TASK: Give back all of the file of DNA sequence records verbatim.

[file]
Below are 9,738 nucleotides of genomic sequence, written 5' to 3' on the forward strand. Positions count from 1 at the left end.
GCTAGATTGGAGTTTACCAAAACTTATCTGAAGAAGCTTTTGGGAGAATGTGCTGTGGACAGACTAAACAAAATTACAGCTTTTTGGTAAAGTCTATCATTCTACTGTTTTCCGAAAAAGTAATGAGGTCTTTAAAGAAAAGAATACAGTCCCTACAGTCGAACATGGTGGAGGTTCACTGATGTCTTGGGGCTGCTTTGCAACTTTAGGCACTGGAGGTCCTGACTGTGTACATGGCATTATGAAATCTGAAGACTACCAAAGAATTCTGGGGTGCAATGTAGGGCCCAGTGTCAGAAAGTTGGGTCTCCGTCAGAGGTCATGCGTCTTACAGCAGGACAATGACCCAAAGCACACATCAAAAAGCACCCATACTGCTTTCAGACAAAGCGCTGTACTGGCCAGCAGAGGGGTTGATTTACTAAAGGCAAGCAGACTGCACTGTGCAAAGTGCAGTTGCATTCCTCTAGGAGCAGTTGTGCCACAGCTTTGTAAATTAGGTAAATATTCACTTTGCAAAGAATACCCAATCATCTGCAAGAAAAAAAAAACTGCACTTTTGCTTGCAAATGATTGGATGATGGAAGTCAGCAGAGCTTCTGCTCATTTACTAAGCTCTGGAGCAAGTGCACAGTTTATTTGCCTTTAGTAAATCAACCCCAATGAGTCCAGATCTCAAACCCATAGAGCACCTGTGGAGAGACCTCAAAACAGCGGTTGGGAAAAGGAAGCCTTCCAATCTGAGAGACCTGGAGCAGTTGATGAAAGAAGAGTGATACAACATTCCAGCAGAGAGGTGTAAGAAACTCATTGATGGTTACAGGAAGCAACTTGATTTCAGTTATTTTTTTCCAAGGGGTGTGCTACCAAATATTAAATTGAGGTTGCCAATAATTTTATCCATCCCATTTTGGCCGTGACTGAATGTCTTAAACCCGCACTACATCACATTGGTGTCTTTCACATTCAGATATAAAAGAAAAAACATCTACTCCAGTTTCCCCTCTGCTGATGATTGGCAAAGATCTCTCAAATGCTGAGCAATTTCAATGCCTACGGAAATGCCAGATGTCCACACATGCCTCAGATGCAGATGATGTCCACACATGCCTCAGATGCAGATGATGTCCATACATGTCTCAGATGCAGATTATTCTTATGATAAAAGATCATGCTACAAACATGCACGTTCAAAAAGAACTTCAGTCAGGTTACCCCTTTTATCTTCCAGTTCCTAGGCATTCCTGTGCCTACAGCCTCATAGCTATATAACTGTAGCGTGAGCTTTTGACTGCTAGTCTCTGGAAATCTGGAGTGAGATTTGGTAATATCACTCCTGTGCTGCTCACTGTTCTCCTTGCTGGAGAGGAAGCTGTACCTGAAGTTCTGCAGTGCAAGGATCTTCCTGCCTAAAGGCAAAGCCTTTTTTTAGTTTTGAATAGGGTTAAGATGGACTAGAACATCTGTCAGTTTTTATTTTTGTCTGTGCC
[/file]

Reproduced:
Below are 9,738 nucleotides of genomic sequence, written 5' to 3' on the forward strand. Positions count from 1 at the left end.
GCTAGATTGGAGTTTACCAAAACTTATCTGAAGAAGCTTTTGGGAGAATGTGCTGTGGACAGACTAAACAAAATTACAGCTTTTTGGTAAAGTCTATCATTCTACTGTTTTCCGAAAAAGTAATGAGGTCTTTAAAGAAAAGAATACAGTCCCTACAGTCGAACATGGTGGAGGTTCACTGATGTCTTGGGGCTGCTTTGCAACTTTAGGCACTGGAGGTCCTGACTGTGTACATGGCATTATGAAATCTGAAGACTACCAAAGAATTCTGGGGTGCAATGTAGGGCCCAGTGTCAGAAAGTTGGGTCTCCGTCAGAGGTCATGCGTCTTACAGCAGGACAATGACCCAAAGCACACATCAAAAAGCACCCATACTGCTTTCAGACAAAGCGCTGTACTGGCCAGCAGAGGGGTTGATTTACTAAAGGCAAGCAGACTGCACTGTGCAAAGTGCAGTTGCATTCCTCTAGGAGCAGTTGTGCCACAGCTTTGTAAATTAGGTAAATATTCACTTTGCAAAGAATACCCAATCATCTGCAAGAAAAAAAAAACTGCACTTTTGCTTGCAAATGATTGGATGATGGAAGTCAGCAGAGCTTCTGCTCATTTACTAAGCTCTGGAGCAAGTGCACAGTTTATTTGCCTTTAGTAAATCAACCCCAATGAGTCCAGATCTCAAACCCATAGAGCACCTGTGGAGAGACCTCAAAACAGCGGTTGGGAAAAGGAAGCCTTCCAATCTGAGAGACCTGGAGCAGTTGATGAAAGAAGAGTGATACAACATTCCAGCAGAGAGGTGTAAGAAACTCATTGATGGTTACAGGAAGCAACTTGATTTCAGTTATTTTTTTCCAAGGGGTGTGCTACCAAATATTAAATTGAGGTTGCCAATAATTTTATCCATCCCATTTTGGCCGTGACTGAATGTCTTAAACCCGCACTACATCACATTGGTGTCTTTCACATTCAGATATAAAAGAAAAAACATCTACTCCAGTTTCCCCTCTGCTGATGATTGGCAAAGATCTCTCAAATGCTGAGCAATTTCAATGCCTACGGAAATGCCAGATGTCCACACATGCCTCAGATGCAGATGATGTCCACACATGCCTCAGATGCAGATGATGTCCATACATGTCTCAGATGCAGATTATTCTTATGATAAAAGATCATGCTACAAACATGCACGTTCAAAAAGAACTTCAGTCAGGTTACCCCTTTTATCTTCCAGTTCCTAGGCATTCCTGTGCCTACAGCCTCATAGCTATATAACTGTAGCGTGAGCTTTTGACTGCTAGTCTCTGGAAATCTGGAGTGAGATTTGGTAATATCACTCCTGTGCTGCTCACTGTTCTCCTTGCTGGAGAGGAAGCTGTACCTGAAGTTCTGCAGTGCAAGGATCTTCCTGCCTAAAGGCAAAGCCTTTTTTTAGTTTTGAATAGGGTTAAGATGGACTAGAACATCTGTCAGTTTTTATTTTTGTCTGTGCC